Where does that leave us? It leaves with the pragmatic approach to style. We cannot plausibly conceive of language as a legislative or Platonic phenomenon. We must conceive of it as a conventional and evolutionary phenomenon. What’s more, we must recognise that there isn’t one set of agreed-upon conventions. If there was, we might be warranted in favouring a form of Stickler’s Heaven. But there isn’t. There are, instead, shifting and sometimes competing conventional systems. In certain contexts, it is conventional to use non-Standard spellings and idioms. If you are texting your friends, you can say things like ‘gr8’ or ‘c ya later’ (although, ironically, this seems less common now that there are fewer restrictions on message-length). If you are hanging out with your friends, it might be conventional to say things like ‘proper good innit!’ or ‘I’m well jel!’ or ‘I didn’t do nothing’. But if you are writing an academic essay…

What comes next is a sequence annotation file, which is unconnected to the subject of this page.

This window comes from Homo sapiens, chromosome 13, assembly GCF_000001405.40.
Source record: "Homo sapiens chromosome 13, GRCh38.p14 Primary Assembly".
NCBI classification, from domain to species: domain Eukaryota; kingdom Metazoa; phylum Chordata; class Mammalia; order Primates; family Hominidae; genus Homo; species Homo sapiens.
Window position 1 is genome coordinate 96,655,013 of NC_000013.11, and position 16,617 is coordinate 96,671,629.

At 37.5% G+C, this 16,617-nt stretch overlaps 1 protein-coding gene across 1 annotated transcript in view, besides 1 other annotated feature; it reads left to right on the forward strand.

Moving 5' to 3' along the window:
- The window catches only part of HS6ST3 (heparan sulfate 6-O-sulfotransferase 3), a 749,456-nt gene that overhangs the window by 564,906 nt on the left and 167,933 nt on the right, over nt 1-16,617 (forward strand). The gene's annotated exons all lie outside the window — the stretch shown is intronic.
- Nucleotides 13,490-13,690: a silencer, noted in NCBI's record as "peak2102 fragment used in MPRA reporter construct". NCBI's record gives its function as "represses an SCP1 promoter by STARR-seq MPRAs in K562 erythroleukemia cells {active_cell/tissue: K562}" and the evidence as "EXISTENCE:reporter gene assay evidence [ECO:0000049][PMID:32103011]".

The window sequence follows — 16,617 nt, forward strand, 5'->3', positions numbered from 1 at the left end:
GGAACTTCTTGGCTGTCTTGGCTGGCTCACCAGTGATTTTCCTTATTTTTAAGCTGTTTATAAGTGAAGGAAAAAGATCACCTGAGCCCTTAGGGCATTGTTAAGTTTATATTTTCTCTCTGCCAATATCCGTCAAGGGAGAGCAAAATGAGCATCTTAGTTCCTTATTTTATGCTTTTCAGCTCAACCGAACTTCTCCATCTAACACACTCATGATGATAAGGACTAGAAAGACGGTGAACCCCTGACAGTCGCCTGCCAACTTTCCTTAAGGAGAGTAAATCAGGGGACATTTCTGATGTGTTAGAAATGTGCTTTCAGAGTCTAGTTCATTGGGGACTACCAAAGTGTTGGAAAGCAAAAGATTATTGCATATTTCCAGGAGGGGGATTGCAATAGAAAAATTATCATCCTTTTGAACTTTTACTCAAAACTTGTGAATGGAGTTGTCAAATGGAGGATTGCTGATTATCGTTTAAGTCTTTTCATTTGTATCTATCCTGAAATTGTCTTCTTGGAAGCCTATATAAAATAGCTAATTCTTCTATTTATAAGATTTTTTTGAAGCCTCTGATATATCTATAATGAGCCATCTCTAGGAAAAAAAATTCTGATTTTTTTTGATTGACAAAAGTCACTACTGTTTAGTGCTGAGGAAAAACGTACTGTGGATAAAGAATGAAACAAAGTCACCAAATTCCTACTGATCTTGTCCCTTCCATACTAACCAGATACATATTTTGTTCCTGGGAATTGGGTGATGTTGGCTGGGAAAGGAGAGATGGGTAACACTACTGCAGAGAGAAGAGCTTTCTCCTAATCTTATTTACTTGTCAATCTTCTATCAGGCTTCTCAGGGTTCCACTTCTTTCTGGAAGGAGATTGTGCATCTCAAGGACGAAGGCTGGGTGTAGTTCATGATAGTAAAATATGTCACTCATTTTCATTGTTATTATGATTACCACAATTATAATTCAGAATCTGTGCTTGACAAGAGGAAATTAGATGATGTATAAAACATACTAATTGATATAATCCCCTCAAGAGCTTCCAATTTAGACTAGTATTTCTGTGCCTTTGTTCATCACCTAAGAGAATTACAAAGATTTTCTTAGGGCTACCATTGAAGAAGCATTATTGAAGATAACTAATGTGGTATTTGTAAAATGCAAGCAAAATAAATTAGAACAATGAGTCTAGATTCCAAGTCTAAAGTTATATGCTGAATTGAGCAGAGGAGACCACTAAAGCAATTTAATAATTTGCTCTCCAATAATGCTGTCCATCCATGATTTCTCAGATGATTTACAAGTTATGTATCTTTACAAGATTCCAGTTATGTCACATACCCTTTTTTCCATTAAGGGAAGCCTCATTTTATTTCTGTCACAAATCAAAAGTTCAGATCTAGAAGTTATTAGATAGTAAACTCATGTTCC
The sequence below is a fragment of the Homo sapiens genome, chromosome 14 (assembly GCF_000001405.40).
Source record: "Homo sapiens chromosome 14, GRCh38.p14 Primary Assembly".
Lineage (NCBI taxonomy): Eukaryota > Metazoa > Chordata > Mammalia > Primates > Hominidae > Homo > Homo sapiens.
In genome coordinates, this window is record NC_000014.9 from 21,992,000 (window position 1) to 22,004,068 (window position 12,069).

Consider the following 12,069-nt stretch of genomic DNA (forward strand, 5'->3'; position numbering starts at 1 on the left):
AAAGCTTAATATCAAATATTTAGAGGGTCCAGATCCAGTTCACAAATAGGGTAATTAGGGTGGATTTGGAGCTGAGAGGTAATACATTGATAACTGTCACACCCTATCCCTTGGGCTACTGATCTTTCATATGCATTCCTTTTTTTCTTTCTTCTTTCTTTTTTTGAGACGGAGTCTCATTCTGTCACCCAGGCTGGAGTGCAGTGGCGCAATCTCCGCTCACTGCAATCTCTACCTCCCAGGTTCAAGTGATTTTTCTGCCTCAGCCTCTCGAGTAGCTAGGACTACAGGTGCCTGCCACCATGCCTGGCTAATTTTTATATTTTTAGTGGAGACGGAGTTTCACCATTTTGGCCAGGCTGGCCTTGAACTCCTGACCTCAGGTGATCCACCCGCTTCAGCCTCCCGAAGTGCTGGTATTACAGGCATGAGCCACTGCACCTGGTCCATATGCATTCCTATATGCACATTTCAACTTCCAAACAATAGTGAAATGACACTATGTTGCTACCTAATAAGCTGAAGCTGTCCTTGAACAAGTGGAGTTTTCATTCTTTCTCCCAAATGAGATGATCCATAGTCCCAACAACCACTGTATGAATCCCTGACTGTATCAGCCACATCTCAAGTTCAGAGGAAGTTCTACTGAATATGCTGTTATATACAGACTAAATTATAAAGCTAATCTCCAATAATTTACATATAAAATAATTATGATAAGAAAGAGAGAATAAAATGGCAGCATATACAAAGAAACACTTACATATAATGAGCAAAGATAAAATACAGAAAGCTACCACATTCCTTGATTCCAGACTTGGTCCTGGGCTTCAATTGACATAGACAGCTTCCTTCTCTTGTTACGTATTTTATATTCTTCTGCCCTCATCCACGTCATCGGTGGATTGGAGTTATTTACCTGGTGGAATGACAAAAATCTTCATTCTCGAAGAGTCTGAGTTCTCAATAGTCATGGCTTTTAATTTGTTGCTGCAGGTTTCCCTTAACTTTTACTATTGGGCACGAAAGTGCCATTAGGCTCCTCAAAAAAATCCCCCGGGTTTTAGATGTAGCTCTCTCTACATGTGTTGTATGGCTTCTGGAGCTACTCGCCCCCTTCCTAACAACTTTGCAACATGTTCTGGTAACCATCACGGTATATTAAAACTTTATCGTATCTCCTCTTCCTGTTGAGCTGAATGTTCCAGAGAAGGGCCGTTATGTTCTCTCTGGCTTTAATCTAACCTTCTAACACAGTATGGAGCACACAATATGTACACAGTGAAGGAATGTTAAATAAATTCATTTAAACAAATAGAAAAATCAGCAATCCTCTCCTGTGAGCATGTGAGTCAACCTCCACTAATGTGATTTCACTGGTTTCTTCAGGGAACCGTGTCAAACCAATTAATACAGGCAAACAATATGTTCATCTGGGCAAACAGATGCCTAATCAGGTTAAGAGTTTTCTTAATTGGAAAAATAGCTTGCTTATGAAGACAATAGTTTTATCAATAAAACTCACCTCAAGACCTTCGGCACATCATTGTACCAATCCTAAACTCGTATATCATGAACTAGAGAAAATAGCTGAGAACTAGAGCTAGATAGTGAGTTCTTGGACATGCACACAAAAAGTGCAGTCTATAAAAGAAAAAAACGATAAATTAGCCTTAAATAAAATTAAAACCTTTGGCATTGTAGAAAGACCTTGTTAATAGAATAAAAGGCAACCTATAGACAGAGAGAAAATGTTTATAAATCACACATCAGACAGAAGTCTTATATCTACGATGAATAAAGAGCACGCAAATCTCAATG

…Here’s where I come back to my dilemma. When writing an academic essay, I think students probably should adopt a fairly traditional, so-called ‘Standard’ style of expression. This means they should probably avoid slang, non-Standard spellings, unusual punctuation and so forth. They should also probably master the different meanings of ‘enormity’, ‘meretricious’ and ‘disinterested’, and learn to put apostrophes in the conventional places. But why should they do this? If there is no right or wrong — if, as Pinker says, when it comes to English the lunatics are literally (or should that be figuratively?) running the asylum — then why can’t they mix and match conventional styles?

This is where the pragmatist's consequentialist ethic kicks-in. I think all pragmatists should adopt the following ‘master’ principle of style:

Pragmatist’s Master Principle of Style: One’s writing (or speaking) style should always be dictated by one’s communicative goals, i.e. what one is trying to achieve and who one is trying to achieve it with.